A group of more than 200 Japanese pensioners are volunteering to tackle the nuclear crisis at the Fukushima power station.
The Skilled Veterans Corps, as they call themselves, is made up of retired engineers and other professionals, all over the age of 60.
They say they should be facing the dangers of radiation, not the young.
It was while watching the television news that Yasuteru Yamada decided it was time for his generation to stand up.
No longer could he be just an observer of the struggle to stabilise the Fukushima nuclear plant.
The retired engineer is reporting back for duty at the age of 72, and he is organising a team of pensioners to go with him.
For weeks now Mr Yamada has been getting back in touch with old friends, sending out e-mails and even messages on Twitter.
Volunteering to take the place of younger workers at the power station is not brave, Mr Yamada says, but logical.
"I am 72 and on average I probably have 13 to 15 years left to live," he says.
"Even if I were exposed to radiation, cancer could take 20 or 30 years or longer to develop. Therefore us older ones have less chance of getting cancer."
Mr Yamada is lobbying the government hard for his volunteers to be allowed into the power station. The government has expressed gratitude for the offer but is cautious.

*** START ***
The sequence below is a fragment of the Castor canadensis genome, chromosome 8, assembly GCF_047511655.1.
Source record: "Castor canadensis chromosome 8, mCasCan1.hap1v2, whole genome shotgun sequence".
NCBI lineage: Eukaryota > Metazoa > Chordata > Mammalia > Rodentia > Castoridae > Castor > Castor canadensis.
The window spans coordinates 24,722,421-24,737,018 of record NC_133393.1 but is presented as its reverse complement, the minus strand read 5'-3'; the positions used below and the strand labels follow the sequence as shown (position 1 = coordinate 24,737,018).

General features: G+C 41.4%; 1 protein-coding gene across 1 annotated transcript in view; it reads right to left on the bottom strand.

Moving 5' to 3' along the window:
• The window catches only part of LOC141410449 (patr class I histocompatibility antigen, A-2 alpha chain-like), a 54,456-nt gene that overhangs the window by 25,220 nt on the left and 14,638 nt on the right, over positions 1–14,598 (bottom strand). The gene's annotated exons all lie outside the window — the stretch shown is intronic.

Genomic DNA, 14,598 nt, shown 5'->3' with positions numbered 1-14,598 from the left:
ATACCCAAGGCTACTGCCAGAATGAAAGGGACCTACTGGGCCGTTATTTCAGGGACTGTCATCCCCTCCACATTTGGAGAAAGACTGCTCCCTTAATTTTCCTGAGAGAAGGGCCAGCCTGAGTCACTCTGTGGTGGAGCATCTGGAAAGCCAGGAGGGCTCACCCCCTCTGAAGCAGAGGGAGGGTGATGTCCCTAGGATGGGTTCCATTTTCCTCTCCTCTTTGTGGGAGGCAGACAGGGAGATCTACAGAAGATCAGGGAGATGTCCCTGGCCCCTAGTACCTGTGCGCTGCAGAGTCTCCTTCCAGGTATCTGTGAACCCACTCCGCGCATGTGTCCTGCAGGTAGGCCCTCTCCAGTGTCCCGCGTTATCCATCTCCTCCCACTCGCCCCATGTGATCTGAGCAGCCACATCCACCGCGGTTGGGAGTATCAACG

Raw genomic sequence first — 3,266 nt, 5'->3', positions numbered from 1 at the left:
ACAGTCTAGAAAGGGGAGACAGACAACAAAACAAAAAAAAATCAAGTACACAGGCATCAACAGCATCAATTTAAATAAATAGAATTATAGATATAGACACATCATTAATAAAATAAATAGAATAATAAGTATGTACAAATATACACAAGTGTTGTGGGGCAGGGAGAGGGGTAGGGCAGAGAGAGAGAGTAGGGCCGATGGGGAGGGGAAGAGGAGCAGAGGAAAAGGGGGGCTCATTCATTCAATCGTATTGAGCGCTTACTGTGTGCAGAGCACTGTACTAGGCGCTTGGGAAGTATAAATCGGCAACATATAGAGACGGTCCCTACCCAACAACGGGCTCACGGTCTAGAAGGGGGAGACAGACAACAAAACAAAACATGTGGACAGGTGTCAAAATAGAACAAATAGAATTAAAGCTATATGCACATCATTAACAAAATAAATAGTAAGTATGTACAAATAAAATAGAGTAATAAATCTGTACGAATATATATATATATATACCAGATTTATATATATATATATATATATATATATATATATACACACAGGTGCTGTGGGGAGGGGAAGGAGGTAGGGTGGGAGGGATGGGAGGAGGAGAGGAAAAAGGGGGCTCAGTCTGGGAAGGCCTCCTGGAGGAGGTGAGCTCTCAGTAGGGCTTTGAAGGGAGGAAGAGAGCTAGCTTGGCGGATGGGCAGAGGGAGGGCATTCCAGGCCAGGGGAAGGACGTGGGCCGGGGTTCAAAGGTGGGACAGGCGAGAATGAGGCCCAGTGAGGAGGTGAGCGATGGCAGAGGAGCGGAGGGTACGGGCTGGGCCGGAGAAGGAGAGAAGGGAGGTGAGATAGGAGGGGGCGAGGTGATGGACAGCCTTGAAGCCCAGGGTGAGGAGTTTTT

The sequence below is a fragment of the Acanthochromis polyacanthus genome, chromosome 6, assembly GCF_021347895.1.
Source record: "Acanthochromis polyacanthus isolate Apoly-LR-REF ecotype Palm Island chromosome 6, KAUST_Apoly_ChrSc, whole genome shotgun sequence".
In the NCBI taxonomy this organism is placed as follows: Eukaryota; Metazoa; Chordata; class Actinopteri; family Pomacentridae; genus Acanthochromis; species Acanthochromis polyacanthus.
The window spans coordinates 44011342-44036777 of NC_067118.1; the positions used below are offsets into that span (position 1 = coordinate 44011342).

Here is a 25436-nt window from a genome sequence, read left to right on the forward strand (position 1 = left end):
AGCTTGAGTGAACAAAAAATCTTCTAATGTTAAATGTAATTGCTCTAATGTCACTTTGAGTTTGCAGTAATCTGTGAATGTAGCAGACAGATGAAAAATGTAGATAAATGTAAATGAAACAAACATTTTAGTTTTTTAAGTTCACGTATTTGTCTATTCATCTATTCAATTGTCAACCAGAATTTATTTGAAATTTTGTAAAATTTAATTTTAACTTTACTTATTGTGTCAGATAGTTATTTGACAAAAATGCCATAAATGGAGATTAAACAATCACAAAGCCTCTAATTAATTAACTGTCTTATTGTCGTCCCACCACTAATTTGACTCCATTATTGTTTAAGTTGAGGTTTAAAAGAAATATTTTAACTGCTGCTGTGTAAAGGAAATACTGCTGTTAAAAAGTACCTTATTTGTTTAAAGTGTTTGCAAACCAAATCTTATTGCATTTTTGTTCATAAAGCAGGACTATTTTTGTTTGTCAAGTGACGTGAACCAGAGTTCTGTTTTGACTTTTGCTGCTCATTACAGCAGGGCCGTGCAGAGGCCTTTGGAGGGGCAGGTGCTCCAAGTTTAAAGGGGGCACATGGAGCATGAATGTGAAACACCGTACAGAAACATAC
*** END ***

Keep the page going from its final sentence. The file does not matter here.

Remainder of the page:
Certainly a couple of MPs are supporting Mr Yamada.
"At this moment I can say that I am talking with many key government and Tepco people. But I am sorry I can't say any more at this moment. It is on the way but it is a very, very sensitive issue politically," he said.
Certainly it is likely more workers will be needed.
The plant is still spewing radiation, nearly three months after an earthquake and tsunami knocked out its cooling systems, triggering explosions.
Its operator, Tepco, has now confirmed three of the reactors probably suffered meltdowns.
The plan is to bring the plant to a cold shutdown by January, although some experts believe that is over optimistic.
To cope with the disaster Japan has raised the radiation exposure limit for emergency workers from 100 millisieverts to 250 millisieverts.
But Tepco announced this week two workers at Fukushima might have already been exposed to more.
Many of Mr Yamada's veterans are retired engineers like him.
Others are former power station workers, experts in factory design - and even a singer and two cooks - Mr Yamada says they will be useful to keep his team amused and fed.
Michio Ito used to be a primary school teacher but is spending his retirement helping out in a cafe that offers work experience to people with learning difficulties.
He is keen to swap his apron for a radiation suit.
"I don't think I'm particularly special," he says. "Most Japanese have this feeling in their heart. The question is whether you step forward, or you stay behind and watch.
"To take that step you need a lot of guts, but I hope it will be a great experience. Most Japanese want to help out any way they can."
Mr Yamada has already tried on his old overalls for size.
He says he is as fit as ever - with a lifetime of experience to bring to the task.
And he laughs off suggestions his proposed team is comparable to the kamikaze pilots who flew suicide missions in World War II.
"We are not kamikaze. The kamikaze were something strange, no risk management there. They were going to die. But we are going to come back. We have to work but never die."